Constitutional scholars do not typically employ spatial reasoning in their work. And yet, constitutional jurisprudence implicitly rests on a set of assumptions that can best be cast in spatial terms. This includes assuming that debated positions respecting constitutional issues, along with the views of Supreme Court justices, rest along a common liberal-to-conservative ideological dimension. Political scientists who embrace the Attitudinal Model are more explicit in this framing, which is itself a premise of those who code the Supreme Court Database upon which much quantitative work in the field of Judicial Politics takes place.
The assumption of a single analytical dimension is apt for much work on the Supreme Court and for many bodies of substantive constitutional doctrine. And yet, that approach suffers inherent limitations. First, Supreme Court decision-making rules, both within and across cases, expose problems of dimensionality. Second, important Supreme Court doctrines reveal embedded problems of dimensionality. Third, and finally, throughout the Supreme Court’s history, positions deemed liberal (or conservative) in one period have become conservative (or liberal) in the next, once more suggesting a long-standing feature of dimensionality throughout our jurisprudential history. Social choice proves uniquely suited to explaining these important features of constitutional law.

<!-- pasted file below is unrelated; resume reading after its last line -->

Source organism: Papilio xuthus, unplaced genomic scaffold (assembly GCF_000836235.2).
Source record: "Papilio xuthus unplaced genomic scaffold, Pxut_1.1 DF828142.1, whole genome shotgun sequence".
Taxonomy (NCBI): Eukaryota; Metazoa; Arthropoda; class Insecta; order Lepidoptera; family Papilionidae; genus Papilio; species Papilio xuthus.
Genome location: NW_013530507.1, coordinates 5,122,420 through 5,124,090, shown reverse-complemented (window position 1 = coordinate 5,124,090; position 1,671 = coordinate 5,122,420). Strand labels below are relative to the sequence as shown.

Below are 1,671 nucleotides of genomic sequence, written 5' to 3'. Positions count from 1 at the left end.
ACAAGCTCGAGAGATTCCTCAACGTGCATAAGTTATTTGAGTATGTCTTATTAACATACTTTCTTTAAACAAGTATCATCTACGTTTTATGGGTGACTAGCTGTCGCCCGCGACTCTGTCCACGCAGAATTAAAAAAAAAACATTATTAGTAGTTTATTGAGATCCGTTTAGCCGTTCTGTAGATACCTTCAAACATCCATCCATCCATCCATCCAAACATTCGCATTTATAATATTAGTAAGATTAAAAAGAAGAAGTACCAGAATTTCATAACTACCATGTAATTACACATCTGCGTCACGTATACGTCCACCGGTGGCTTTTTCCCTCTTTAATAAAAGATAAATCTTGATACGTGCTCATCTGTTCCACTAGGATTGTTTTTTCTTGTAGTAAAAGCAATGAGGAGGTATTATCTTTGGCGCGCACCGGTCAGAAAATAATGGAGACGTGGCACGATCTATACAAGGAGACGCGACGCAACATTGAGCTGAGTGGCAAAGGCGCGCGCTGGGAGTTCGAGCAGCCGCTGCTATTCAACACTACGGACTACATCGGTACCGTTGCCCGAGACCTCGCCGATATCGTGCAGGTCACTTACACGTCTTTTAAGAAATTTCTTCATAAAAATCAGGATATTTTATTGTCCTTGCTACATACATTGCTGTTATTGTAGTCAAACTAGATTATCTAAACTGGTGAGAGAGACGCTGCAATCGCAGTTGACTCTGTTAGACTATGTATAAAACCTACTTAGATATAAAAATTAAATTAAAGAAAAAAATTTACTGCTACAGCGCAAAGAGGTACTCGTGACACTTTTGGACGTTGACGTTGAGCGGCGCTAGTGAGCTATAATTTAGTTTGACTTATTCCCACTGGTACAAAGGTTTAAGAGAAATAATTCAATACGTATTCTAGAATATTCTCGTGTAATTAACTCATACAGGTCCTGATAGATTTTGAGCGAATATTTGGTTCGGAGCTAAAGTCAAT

After introducing the discipline of constitutional law and its relationship to social choice, this Article provides three illustrations of how social choice analysis deepens our understanding of important substantive areas: exposing dimensionality within Supreme Court decision-making rules, within separation of powers doctrine, and in historical shifts in the liberal and conservative valence of once-prominent jurisprudential positions. Each discussion will necessarily be brief, but I will refer interested readers to additional sources that explore these examples and themes in greater depth. The central lesson from this Article is that failing to appreciate the role of dimensionality, which lies at the core of social choice theory and analysis for both the Supreme Court and constitutional law risks a truly one-dimensional understanding of a richer and multidimensional institution and body of doctrine.